“I don’t know if Erin would agree, but I think it was quite okay.”


Allison floated in the shade of the dock, watching seaward for a boat that they, as yet, could not see. The wetsuit was a good idea; not only was she staying plenty warm, but the neoprene made her float better. Between it and the fins, treading water was much easier than it had been the day before.

Not that there was even the least chance of her sinking with Charles holding onto her. He floated just behind her, with his arms wrapped gently about her waist, occasionally whispering assorted tidbits of trivia about the Island and the sea life surrounding it.

Several dolphins stayed close, and they seemed to pay a great deal of attention to her. One larger one, especially, never strayed far from them.

“This is Andromeda,” Charles said. “Dolphin pods are matriarchal, and she’s one of the dominant females. She’s very protective of all of us.”

“Why is she so interested in me?” Allison asked.

“I’ve read that some scientists think dolphins can ‘see’ inside our bodies with their sonar, so she might be able to sense your cancer. Dolphins have been witnessed taking care of their sick and injured, so she might be staying close in case you need help.”

“Kind of like all of you take care of each other,” she said. “Is that why you’re out here, Charles? Are you just staying close to me because I’m sick and might need some help?”

“Why are you out here, Allison? Are you just here because we’re all freaks that were given tails by Dr. Marcel instead of legs?”

“You didn’t answer my question.”

He turned her around to face him. “I’m out here because you are one of the most alive people I’ve ever met, and I enjoy your company. Now, what about my question – did you want me to kiss you good-night last night, or did you just want a merrow to kiss you good-night? Would you like me if I was just a normal boy you knew?”

“Something strange happened when the doctor told me I had cancer,” she said. “Kids that never looked my way before started talking to me because they felt sorry for me, and some of the friends I had all along quit talking to me, because they didn’t know what to say. It was like, all of a sudden, I was no longer Allison; I was cancer.”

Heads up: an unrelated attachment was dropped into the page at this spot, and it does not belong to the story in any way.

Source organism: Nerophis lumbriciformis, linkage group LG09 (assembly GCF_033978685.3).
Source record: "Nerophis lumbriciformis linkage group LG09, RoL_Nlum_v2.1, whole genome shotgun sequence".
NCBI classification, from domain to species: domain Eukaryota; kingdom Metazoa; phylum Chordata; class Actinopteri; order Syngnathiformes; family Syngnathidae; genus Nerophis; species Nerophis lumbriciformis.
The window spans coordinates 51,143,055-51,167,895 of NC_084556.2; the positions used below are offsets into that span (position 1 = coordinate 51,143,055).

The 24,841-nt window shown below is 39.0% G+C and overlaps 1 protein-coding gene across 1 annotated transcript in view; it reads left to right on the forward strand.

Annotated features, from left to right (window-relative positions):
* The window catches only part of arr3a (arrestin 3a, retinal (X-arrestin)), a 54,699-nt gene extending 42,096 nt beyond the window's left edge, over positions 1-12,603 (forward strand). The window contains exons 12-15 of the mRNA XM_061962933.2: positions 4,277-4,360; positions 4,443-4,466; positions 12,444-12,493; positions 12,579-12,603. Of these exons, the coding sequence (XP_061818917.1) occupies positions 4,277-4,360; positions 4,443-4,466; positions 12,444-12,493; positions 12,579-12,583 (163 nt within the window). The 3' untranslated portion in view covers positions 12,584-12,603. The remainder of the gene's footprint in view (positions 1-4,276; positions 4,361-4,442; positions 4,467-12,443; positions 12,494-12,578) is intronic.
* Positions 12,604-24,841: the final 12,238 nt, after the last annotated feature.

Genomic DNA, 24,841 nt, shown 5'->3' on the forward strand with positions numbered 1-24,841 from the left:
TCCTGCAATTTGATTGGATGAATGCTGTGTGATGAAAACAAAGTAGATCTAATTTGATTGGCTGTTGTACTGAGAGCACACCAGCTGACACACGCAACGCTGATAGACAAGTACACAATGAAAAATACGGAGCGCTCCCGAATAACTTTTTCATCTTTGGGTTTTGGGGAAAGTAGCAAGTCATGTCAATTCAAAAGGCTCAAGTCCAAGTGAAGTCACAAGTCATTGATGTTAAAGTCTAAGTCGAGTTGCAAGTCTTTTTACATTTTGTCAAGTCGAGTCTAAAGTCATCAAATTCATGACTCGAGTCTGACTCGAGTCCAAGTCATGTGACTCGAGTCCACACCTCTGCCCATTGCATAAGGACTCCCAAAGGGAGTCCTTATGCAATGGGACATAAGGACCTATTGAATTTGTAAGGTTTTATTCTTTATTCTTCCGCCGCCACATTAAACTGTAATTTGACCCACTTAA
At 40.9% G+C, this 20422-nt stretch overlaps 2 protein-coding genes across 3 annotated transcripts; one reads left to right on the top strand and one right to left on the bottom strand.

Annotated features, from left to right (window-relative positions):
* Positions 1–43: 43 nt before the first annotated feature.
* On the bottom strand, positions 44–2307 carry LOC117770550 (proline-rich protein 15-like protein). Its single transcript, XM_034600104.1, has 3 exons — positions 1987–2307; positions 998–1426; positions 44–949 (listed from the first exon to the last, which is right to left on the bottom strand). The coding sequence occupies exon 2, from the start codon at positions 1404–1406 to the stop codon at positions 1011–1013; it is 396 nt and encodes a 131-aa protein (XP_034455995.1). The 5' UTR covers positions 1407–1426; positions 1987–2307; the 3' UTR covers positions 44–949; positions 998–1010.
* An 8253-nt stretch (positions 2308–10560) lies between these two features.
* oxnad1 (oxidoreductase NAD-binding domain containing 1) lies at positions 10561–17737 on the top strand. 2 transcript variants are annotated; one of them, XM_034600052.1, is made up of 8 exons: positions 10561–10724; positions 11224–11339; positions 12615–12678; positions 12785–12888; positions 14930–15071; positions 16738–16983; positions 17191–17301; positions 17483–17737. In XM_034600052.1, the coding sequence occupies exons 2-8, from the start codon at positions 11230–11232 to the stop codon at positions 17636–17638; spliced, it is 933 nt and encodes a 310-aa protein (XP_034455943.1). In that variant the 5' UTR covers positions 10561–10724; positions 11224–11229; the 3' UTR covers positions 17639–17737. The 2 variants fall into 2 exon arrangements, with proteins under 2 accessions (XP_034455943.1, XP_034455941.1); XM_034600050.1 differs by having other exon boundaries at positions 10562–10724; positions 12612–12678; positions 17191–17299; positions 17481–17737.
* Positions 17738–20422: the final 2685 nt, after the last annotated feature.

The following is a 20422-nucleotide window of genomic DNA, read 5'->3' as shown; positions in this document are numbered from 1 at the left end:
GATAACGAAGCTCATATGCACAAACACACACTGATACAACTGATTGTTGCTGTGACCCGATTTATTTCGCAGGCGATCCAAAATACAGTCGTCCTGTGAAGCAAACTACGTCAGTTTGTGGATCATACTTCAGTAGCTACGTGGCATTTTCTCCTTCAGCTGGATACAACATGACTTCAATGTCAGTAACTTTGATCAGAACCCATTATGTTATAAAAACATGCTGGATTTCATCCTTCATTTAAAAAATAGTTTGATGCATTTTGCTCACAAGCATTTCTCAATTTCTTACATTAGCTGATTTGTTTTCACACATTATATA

“Am I Charles, or am I a merman?” He gently lifted her face, and she looked into his eyes again. “Are we defined by the things we have no control over, or are we the people we choose to be? I don’t know much about cancer. I don’t know anything about how they treat it, or where it comes from, or what would be different about you if you didn’t have it. All I know is, I like you, Allison, and I really hope you like me for more than just my tail.”

She kissed him, without waiting for any further invitation. His first response was surprised hesitation, and then he reciprocated the affection.

“There’s Diego’s boat,” Marta said, from beside the Bitter Pill. She chuckled. “It’s not the first time his arrival has interrupted kissing beneath this dock.”


Somewhere, Erin was certain, a classical music instructor was rolling over in his grave. Maybe several instructors, and possibly even Bach himself, she thought. Joshua Cardan and Diego Hyland performed a clarinet duet of the Minuet in G, but by their lack of seriousness, they might as well have been playing Grandma Got Run Over by a Reindeer.

At that moment, it sounded like the most beautiful music she’d ever heard. Allison was in the Family Room pool, dancing in the manner of the Pod, and it looked like every merman would take a turn spinning her about in time to the music.

The girl could not have beamed more if she’d been chosen as Prom Queen, and although she was so tired that her dancing was mostly just being carried through the motions by the boys, she refused every time she was asked if she wanted to take a break.

If they weren’t doing all the work, I would make you take a break, Erin thought. It’s just so wonderful to see you so happy, though.

There was a touch on her ankle. “Would you like to dance, Erin?” Charles asked.